Never know how long these little excursions may last. Added to that occasional pair of socks for me that I told Dorc of – please ‘ax’ mother to put in a very occasional thin singlet – & thin pair of knicks. I think she knows the sort I bought at Birks once & a bit of soap & envelopes & a trench writing pad like this will be the thing we’ll need: it’s not easy to get them here: alright at a permanent camp where YMCA is fixed up. Never mind about Kiwi – we haven’t any hair brushes (or much hair either to brush) let alone boot brushes: I’m afraid old ‘Eckee’ couldn’t turn out all nice & shiny here – like he does in France. I daresay he soon gets his stuff dirty again & muddy there – but here I s’pose all that would cause more transport than can be well spared – so shining us is cut out!

Some chaps shave – in fact most do occasionally but a photo of 23/3 as they are would look slightly different from that as they were: but this is a jolly sight nearer the mark! You can guess it’s a bit rough & ready – but I feel tip top & I like it better than the half & half sort of existence we had at Moascar. Things that mattered there – like shining boots, leggings etc, saluting officers – falling in in straight lines with your mouths shut (& ears open – this is pretty necessary here too), although all very well in their place are not the most important here.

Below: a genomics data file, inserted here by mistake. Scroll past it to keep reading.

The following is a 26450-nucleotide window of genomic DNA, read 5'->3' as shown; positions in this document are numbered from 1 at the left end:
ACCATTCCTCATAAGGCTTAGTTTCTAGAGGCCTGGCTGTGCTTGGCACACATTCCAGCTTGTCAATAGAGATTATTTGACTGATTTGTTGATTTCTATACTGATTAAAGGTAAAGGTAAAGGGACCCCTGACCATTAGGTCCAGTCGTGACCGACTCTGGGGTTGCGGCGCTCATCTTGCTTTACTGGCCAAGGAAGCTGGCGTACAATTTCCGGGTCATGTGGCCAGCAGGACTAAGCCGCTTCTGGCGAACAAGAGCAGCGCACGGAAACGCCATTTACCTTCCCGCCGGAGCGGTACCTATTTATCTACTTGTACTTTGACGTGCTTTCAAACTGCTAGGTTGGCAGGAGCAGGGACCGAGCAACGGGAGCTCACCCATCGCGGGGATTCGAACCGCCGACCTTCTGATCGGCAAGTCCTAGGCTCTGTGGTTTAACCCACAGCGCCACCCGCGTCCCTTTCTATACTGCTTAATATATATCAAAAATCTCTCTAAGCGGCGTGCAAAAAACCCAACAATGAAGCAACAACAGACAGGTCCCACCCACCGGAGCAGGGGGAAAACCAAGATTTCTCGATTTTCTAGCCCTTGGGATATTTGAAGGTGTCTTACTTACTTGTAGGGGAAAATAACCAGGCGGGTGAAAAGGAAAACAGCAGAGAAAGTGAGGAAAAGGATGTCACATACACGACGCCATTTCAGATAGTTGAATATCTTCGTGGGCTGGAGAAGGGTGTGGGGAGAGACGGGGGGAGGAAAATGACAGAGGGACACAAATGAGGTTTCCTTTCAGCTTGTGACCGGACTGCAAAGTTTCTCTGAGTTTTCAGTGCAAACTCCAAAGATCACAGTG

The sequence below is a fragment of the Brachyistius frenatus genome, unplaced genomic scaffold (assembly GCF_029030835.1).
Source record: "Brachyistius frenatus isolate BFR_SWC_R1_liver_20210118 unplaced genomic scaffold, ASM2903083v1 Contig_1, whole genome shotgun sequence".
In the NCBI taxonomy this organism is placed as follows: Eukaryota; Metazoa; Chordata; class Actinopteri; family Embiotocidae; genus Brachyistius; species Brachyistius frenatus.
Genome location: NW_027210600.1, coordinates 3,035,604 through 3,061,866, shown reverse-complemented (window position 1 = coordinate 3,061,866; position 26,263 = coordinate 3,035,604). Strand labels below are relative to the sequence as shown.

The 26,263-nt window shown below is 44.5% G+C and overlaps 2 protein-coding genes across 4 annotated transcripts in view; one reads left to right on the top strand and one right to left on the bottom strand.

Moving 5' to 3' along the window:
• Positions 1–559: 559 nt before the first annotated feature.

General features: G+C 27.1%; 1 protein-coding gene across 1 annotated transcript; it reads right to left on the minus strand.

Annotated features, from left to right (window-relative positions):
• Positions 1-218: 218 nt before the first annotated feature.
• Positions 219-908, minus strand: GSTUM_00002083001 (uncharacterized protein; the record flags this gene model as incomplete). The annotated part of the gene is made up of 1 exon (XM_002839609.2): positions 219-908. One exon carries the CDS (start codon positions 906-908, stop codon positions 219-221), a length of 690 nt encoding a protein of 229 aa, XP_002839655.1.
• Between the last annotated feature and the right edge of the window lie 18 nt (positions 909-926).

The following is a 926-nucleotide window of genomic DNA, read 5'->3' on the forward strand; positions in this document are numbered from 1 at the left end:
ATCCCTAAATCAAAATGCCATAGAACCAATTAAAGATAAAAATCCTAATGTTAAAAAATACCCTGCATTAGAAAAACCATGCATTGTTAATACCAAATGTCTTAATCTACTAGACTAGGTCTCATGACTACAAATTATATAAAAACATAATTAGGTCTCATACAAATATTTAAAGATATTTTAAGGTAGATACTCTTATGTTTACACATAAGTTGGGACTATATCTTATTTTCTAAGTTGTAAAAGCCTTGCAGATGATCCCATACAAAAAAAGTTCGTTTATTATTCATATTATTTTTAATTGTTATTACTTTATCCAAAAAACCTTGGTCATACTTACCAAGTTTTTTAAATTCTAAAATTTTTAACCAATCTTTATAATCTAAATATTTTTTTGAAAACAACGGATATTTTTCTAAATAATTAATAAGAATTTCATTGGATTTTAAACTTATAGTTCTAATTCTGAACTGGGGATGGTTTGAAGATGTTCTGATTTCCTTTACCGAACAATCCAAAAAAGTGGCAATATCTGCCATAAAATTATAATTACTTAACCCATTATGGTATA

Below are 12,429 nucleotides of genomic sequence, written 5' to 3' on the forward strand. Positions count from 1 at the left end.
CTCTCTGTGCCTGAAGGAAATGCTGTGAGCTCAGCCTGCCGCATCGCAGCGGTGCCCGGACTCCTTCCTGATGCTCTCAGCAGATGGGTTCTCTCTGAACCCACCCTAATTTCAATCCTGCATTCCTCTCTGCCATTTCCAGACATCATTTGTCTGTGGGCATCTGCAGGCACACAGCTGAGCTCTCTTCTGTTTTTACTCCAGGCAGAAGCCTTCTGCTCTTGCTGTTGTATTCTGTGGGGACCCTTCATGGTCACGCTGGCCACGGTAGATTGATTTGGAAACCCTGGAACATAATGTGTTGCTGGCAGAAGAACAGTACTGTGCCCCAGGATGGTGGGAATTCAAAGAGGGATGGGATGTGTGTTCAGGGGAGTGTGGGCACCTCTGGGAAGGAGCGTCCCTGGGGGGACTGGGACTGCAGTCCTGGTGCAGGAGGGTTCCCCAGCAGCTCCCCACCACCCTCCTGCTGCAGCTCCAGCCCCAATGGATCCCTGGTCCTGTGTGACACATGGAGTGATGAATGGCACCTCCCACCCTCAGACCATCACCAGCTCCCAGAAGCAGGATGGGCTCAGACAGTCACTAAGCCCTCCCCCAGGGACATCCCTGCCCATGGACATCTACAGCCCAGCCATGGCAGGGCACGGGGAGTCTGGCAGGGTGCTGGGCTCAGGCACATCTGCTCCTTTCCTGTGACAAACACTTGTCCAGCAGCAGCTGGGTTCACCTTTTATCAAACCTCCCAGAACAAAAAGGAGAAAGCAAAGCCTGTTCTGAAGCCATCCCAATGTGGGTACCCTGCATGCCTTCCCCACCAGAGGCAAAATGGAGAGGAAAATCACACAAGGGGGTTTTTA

Here it’s ‘dinkum’ to use our most common expression – we have to look after our horses – keep our rifles clean & at all times be ready. Just now since we have been here it’s been quiet, but Les, Herb & those others who beat us out got all they were looking for – a bit more. They were for 10 days some of them without a chance to take off their boots!

I hope there is nothing in this to worry the censor, & also hope you’ll be able to read it when you get it. I’ve lost my indelible pencil – you can tell Dorc to send me one if you like: I’ve still got my 2 fountain pens but it’s a nuisance manufacturing ink. I’ll try to make some before I write next time. I have written to Muriel – so if this gets brung up you’ll hear from them that I’m alright & ‘alive & kicking’.

Did I tell Mother about the 2nd batch of letters that I had by last mail – from Hal, Mrs Harry, Aunt Flo, Aunt Bertha, Miss Ashton & Maggie Halliday – beside the previous five: I’m doing well eh? I must cut: It’s Monday now but that’s nothing.

Hooroo

Love from Spence